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Wednesday, September 17, 2014

Author Interview Part II: Raghu Srinivasan, author of 'The Avatari'

This is the second part of the Raghu Srinivasan Interview. Here, he explains to us how he got the whole story together. He also talks of his favourite authors and the book he is reading right now...
You can read the first part here and can read the Review right here, and You can also Buy the Book, right here. So read on, Folks…

How did you manage to blend it with the whole thing in the book?

I think most authors do that, when writing a story – drape their fictional story over a framework of fact – unless you are writing about a boy wizard.
For me, I had the basic story in my head and then had to research to find time and places, where the events I needed to describe would sound plausible.

What is the most fulfilling part of writing a book?

From as far back as I can remember I wanted to be a story teller. I started off early by the age of eight; telling my younger brother intricate, fantastic fairy tales, which would never end, a la ‘The Arabian Nights’.

In high school, I was the editor of the school rag, and as is wont in such cases, wrote almost all of the articles – some under a pseudonym. This ‘occasional’ writing continued in the form of short, humorous articles contributed to Army magazines and journals.

I first tried my hand at writing a short story in 1992 when I was twenty seven; I remember it being very dark and cryptic. The few people who read it were kind enough to say that ‘it had had promise’ while in the same breath wondering aloud what it was all about.

That was also a time when I read everything that ‘Papa’ Hemingway had written; and I later realized that your first attempt at writing should not imitate the minimalist ‘Men Without Women’.

I was posted to the Indian Military Advisory Team for two years. I was then thirty nine and since it was a teaching assignment, I had time to indulge myself in reading everything their library had to offer and dabble in writing again.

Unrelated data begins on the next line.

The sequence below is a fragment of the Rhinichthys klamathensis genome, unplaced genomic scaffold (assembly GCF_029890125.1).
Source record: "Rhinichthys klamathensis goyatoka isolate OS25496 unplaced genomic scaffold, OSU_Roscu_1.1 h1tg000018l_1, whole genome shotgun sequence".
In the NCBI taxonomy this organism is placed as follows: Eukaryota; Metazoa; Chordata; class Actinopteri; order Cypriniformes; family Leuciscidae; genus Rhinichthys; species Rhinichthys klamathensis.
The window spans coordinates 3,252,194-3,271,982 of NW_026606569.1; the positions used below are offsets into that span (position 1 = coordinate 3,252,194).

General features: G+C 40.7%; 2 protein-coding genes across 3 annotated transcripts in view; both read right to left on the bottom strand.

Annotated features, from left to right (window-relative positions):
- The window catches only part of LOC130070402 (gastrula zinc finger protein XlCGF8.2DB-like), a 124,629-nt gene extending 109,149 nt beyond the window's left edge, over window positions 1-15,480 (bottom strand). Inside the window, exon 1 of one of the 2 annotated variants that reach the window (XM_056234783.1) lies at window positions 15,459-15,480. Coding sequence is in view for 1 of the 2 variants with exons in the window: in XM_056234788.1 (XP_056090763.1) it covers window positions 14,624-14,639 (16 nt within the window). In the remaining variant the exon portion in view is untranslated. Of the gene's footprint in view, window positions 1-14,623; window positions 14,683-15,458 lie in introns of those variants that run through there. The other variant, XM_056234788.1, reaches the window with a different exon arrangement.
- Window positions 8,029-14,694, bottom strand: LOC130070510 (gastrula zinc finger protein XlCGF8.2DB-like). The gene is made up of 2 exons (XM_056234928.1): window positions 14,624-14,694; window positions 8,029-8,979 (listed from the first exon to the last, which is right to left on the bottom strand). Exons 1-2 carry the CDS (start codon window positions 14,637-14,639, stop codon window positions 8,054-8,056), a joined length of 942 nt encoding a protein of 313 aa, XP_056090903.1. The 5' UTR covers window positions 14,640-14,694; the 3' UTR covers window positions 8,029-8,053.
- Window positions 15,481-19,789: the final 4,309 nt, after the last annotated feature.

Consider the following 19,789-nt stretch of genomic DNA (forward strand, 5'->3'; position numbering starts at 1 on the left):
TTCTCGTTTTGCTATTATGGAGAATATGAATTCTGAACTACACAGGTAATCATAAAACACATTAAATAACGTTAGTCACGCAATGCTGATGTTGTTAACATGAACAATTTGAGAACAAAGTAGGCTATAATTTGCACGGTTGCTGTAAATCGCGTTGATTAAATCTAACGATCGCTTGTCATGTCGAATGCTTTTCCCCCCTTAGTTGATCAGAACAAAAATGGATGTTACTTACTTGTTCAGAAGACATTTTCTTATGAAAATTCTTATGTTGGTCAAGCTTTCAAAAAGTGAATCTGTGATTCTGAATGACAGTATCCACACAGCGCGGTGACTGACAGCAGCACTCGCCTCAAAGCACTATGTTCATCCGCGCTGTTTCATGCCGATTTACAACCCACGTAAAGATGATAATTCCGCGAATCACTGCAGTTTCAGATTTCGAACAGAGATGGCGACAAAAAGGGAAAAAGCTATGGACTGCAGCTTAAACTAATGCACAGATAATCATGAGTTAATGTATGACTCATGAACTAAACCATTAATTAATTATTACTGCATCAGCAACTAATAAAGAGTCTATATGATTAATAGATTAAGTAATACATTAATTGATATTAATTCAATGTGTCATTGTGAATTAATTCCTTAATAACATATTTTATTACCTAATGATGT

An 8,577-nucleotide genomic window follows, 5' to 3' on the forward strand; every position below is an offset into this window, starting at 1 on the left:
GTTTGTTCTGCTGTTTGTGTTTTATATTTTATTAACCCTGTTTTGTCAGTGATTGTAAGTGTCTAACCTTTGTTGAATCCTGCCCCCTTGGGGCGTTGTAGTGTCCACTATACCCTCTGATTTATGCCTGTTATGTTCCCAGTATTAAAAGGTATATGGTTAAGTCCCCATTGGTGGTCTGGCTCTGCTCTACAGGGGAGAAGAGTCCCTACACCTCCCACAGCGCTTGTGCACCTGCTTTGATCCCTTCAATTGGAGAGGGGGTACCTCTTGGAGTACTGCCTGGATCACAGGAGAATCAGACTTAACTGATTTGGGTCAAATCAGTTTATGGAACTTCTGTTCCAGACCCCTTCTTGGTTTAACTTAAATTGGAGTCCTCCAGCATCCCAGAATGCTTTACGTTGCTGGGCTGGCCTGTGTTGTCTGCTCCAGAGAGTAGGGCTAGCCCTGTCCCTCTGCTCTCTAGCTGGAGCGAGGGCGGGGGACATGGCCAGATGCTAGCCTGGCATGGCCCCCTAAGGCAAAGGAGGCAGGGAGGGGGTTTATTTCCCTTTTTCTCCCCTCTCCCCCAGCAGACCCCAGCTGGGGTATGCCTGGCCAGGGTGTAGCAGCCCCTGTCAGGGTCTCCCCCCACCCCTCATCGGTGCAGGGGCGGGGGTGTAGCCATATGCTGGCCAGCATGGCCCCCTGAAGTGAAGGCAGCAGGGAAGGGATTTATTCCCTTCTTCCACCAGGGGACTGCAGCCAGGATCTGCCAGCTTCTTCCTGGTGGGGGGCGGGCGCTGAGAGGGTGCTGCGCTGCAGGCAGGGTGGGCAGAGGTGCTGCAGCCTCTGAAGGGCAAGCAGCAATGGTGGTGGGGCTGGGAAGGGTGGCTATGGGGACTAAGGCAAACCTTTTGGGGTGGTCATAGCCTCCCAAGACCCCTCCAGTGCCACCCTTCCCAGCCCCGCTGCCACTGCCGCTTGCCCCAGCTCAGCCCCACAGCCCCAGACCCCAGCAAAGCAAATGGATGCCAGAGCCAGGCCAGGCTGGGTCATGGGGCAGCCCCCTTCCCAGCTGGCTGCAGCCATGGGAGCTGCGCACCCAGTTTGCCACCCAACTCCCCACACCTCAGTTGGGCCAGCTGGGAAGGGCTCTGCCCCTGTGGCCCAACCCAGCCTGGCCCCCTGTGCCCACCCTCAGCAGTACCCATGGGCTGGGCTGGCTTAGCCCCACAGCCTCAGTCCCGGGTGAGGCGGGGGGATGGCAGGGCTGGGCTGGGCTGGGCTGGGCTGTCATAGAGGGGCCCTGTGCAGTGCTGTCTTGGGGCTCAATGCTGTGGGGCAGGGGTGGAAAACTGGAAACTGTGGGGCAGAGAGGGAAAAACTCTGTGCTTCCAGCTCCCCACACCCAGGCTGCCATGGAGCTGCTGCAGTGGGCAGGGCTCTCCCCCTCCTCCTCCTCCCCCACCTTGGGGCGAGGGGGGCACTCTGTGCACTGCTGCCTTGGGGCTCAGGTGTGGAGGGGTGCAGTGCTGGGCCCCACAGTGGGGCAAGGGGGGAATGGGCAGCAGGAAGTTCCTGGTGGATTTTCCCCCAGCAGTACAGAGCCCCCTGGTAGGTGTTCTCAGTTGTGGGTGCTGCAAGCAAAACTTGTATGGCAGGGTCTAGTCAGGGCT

I wrote three short stories, which received much acclaim from my wife and mother. My aim was to write at least fifteen, so that I could publish a book of my short stories. I began ‘The Avatari’ as my fourth short story in 2005; it was a story which was metamorphose into a rather long novel, evolve from a spiritual journey to an action-adventure theme and occupy my thoughts for the next eight years.  To round off this rambling monologue – publication of the book is fulfilling a dream !

What book is coming from you, next? When do you see it released?

It’s too early to say. I am presently working on a book set in China. I am a slow writer – but I hope I can write something faster than ‘The Avatari’, which took seven years!

Who was it that told you that you could become the author, you are today?

My mother always believed that I would – and egged me on to keep at it.

Any advice to writers that would like to be published today? How tough is it to be published in India?

I think getting published by a first time writer in India is a huge achievement – and a combination of competence and luck in equal measure. 

I am not really that well established to be doling out advice !

Who are your favourite authors and why?

There are a lot of them, and all of them are ‘mainstream’ fiction, I should think. The main one’s that come to mind are; Hemingway for his ability to make you ‘feel’ beyond the story, Frederick Forsyth for his taut plots, Jeffrey Archer for sheer narrative skill and James A Michener for his research.

Which book are you currently reading?

I am reading ‘The Great Game’ by Peter Hopkirk, which I hope will help set the background for my next story.

What else do you like to do on a daily basis?

Like most officers in the Army, I love physical activity and try to jog at least five kilometers every day.

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